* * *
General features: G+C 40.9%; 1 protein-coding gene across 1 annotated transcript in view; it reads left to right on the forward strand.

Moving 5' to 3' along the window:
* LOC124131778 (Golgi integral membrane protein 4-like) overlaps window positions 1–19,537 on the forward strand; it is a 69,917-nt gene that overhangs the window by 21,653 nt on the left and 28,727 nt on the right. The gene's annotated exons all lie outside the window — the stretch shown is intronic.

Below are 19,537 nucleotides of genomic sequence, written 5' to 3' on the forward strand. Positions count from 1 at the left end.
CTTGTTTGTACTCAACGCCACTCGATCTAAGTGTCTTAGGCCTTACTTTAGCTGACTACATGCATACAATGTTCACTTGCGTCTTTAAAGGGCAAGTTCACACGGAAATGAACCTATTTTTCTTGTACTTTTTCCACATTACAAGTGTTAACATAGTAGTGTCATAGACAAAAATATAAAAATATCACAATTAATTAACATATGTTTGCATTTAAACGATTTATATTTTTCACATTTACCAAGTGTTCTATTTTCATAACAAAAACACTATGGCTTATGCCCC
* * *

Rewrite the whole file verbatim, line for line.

General features: G+C 40.9%; 1 protein-coding gene across 1 annotated transcript in view; it reads left to right on the forward strand.

Moving 5' to 3' along the window:
* LOC124131778 (Golgi integral membrane protein 4-like) overlaps window positions 1–19,537 on the forward strand; it is a 69,917-nt gene that overhangs the window by 21,653 nt on the left and 28,727 nt on the right. The gene's annotated exons all lie outside the window — the stretch shown is intronic.

Below are 19,537 nucleotides of genomic sequence, written 5' to 3' on the forward strand. Positions count from 1 at the left end.
CTTGTTTGTACTCAACGCCACTCGATCTAAGTGTCTTAGGCCTTACTTTAGCTGACTACATGCATACAATGTTCACTTGCGTCTTTAAAGGGCAAGTTCACACGGAAATGAACCTATTTTTCTTGTACTTTTTCCACATTACAAGTGTTAACATAGTAGTGTCATAGACAAAAATATAAAAATATCACAATTAATTAACATATGTTTGCATTTAAACGATTTATATTTTTCACATTTACCAAGTGTTCTATTTTCATAACAAAAACACTATGGCTTATGCCCC